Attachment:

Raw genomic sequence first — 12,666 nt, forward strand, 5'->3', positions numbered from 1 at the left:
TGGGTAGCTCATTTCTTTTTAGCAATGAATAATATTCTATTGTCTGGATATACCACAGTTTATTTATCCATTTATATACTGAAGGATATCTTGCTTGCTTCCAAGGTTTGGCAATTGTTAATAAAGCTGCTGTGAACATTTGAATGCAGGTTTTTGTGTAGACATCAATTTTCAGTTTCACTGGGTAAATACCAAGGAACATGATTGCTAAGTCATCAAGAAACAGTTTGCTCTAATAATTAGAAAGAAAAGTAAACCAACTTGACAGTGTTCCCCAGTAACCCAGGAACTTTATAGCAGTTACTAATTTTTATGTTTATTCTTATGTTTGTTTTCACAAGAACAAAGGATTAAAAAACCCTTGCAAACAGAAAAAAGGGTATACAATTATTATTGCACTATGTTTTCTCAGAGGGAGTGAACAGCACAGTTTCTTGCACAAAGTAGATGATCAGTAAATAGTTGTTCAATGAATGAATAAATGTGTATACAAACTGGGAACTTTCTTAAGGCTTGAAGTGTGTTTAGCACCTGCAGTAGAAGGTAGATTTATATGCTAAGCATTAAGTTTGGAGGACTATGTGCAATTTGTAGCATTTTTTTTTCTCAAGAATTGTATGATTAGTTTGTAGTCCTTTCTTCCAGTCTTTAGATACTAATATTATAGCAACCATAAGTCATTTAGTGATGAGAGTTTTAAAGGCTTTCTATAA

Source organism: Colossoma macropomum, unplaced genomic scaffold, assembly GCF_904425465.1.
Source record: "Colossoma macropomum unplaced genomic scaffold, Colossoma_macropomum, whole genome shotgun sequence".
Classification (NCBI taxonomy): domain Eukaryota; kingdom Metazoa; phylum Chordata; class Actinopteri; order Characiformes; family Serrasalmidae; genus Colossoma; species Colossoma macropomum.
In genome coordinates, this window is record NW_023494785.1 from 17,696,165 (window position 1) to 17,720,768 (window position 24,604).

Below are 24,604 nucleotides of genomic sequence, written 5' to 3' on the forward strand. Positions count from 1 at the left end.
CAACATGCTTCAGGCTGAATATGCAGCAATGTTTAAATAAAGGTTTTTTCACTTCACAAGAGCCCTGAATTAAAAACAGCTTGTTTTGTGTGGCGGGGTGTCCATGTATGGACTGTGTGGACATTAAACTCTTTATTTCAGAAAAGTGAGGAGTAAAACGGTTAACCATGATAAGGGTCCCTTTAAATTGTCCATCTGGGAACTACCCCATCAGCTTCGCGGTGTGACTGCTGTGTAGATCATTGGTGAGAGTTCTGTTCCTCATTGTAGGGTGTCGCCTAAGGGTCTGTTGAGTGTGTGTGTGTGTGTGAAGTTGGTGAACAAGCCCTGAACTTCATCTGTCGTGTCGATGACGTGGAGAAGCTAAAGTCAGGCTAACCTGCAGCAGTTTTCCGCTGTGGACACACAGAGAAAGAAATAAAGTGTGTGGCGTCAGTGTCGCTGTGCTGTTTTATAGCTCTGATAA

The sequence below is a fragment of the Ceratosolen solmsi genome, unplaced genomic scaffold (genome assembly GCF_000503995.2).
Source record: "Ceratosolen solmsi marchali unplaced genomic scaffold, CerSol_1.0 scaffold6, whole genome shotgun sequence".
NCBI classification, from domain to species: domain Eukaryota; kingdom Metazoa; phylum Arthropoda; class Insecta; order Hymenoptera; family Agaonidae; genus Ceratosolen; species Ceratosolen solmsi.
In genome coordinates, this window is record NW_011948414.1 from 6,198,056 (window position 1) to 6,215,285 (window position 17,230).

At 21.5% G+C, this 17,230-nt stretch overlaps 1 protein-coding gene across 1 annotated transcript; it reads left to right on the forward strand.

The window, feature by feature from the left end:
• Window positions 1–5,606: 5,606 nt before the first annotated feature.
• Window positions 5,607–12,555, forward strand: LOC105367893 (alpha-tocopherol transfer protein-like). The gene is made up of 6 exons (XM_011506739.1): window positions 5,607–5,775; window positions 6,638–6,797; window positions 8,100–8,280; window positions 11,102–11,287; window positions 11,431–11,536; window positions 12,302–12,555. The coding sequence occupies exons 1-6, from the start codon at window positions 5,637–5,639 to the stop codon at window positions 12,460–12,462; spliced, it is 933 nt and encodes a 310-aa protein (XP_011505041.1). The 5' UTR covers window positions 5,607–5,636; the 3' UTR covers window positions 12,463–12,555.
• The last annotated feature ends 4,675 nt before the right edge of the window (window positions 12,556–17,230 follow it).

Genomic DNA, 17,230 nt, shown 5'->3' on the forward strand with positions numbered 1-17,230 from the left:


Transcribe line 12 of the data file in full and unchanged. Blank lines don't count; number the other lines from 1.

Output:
In genome coordinates, this window is record NW_011948414.1 from 6,198,056 (window position 1) to 6,215,285 (window position 17,230).